BARRETT WALL

While the Smoky River was in operation, no researchers were allowed to approach the Barrett Wall site to search for footprints due to the unstable nature of the footwall. However, once the mine closed this site was visited in the summer of 2001 and a single large theropod trackway (Irenesauripus mclearni) was discovered with some unusual features associated with it. On either side of an otherwise normal trackway there were bizarre markings inbetween two consecutive tracks. There were three lengthy grooves for each set of markings. The markings on either side of the trackway were parallel to each other, though they were angled in toward the trackway from front to back. After careful consideration these markings were interpreted as claw marks from the track-maker's hands. It seems that these markings were made while the animal was in motion because there is no indication from the trackway that the animal stopped or even slowed down (see the Narraway River tracksite for an example of a large theropod stopping - in this case to make a turn).

A single long latex mould was made of this trackway and was eventually cast. A return trip was made to this site late in the summer of 2002, in order to make a better mould of the trackway, but the tracksite had already been destroyed by a large-scale footwall failure. This was a big loss of a very significant site, the only  trackway of a large theropod with hand impressions, however it was fortunate that the site was discovered before the collapse and some data and a mould were retrieved.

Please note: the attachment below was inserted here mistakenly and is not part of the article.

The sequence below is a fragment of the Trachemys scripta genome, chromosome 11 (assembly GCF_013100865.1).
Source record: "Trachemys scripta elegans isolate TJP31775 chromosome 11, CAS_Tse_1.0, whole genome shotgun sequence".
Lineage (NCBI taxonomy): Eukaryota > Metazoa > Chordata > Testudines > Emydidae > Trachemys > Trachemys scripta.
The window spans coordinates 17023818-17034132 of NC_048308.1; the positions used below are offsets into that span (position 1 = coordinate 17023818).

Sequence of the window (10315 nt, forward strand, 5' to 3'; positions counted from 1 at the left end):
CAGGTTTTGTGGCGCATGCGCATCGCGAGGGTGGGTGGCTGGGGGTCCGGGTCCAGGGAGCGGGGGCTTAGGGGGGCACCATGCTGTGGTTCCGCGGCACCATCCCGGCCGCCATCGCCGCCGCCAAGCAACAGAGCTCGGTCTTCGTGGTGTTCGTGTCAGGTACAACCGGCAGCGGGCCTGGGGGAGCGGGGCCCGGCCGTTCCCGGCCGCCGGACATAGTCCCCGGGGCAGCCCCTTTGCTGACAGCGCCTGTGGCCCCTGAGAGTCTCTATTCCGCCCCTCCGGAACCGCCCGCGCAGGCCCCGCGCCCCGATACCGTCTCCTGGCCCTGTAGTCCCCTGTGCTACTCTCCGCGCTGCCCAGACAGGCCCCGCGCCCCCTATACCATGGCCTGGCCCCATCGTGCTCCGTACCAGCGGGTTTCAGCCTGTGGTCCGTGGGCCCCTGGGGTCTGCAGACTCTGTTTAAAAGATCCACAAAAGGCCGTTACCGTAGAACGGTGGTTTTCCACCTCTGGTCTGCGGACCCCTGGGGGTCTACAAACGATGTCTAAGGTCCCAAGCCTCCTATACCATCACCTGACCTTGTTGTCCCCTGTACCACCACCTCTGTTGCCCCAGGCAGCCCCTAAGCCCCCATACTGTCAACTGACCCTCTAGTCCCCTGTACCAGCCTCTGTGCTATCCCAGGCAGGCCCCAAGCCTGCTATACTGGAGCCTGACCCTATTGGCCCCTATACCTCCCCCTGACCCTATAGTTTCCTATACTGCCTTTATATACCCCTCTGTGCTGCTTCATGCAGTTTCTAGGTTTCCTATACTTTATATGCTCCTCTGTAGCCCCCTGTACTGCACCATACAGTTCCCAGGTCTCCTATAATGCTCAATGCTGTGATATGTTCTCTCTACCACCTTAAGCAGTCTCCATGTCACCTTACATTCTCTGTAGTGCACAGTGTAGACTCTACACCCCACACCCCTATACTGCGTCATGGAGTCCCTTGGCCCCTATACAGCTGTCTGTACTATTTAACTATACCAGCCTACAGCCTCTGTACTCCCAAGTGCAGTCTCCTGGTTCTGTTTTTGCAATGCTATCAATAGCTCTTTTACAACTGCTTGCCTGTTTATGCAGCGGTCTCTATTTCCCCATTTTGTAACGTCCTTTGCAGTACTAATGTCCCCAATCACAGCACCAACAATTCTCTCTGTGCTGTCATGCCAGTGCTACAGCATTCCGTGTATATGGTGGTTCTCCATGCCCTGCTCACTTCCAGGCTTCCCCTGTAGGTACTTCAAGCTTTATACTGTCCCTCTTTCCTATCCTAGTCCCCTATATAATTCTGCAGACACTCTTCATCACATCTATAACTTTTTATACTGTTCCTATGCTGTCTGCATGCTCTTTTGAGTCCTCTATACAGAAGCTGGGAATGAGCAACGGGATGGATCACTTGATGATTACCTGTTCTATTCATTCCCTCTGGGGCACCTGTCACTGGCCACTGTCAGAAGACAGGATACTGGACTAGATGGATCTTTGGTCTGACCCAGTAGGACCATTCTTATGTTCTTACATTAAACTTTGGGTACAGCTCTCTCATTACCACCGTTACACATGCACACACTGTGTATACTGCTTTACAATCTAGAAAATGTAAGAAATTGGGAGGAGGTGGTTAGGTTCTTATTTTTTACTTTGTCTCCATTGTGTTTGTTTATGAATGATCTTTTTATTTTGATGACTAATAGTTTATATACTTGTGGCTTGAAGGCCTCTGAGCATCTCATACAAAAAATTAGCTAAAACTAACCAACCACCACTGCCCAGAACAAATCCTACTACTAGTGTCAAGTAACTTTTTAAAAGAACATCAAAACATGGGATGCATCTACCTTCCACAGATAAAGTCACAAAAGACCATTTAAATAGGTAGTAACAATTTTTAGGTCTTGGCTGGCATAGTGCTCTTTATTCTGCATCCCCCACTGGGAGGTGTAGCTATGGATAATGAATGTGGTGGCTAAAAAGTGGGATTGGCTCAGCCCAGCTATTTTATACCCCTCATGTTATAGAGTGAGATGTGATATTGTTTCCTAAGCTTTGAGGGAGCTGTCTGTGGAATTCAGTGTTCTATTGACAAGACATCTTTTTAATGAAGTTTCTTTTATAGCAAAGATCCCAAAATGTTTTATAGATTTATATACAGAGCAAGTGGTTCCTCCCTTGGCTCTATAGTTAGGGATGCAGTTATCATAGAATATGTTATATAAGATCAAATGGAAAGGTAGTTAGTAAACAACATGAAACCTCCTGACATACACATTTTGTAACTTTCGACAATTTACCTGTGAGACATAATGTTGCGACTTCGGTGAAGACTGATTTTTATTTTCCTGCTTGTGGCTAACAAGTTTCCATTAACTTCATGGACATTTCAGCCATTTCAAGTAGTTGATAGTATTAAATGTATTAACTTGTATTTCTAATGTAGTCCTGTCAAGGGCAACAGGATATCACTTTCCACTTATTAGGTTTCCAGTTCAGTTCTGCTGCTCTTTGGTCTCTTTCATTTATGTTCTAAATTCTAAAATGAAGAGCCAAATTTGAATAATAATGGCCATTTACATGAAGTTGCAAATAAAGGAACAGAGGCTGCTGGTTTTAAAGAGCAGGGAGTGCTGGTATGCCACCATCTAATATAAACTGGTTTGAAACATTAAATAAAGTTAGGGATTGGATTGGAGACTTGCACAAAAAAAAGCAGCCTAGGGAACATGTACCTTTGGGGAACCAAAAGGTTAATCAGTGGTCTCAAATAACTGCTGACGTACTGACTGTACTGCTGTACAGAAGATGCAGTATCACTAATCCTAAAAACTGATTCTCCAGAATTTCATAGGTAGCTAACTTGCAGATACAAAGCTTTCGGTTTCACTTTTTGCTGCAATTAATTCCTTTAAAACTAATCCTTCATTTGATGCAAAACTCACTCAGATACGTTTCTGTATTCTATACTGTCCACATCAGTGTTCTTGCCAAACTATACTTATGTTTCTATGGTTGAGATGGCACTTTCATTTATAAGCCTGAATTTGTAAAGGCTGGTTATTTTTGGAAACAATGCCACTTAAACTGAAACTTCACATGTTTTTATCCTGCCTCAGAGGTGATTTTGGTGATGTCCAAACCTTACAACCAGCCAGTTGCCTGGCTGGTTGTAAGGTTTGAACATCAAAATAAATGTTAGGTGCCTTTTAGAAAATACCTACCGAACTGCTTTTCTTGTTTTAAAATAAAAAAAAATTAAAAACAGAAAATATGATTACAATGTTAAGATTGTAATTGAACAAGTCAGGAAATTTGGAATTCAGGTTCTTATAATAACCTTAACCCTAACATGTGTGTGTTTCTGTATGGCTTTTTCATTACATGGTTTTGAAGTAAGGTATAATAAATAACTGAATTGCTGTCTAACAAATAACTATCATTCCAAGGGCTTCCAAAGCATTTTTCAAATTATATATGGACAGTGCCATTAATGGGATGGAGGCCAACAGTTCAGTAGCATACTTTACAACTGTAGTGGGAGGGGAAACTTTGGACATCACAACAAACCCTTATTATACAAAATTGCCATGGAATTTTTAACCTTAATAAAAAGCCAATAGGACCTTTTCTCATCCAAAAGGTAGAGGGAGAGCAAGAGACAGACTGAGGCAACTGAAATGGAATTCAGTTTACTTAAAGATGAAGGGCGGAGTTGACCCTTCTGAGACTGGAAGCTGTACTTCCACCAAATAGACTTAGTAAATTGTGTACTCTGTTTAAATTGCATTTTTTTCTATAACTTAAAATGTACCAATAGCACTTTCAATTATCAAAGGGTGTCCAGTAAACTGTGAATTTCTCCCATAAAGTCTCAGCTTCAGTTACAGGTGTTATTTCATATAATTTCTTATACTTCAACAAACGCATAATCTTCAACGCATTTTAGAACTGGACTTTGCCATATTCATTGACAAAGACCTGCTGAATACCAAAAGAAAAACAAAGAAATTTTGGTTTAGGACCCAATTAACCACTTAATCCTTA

The Barrett Wall site in August, 2001 (right) showing a latex peel of a 5 metre portion of the trackway (white)

and in the spring of 2004 (left), though the collapse was between August, 2001 and August, 2002

 

Closeup pictures of the Barrett Wall tracksite (Upper - August, 2001; Lower - April, 2004).

The upper picture shows the 5 metre long latex peel (white) of a portion of the theropod trackway,

while the lower picture shows the approximate position of the trackway under the talus (red).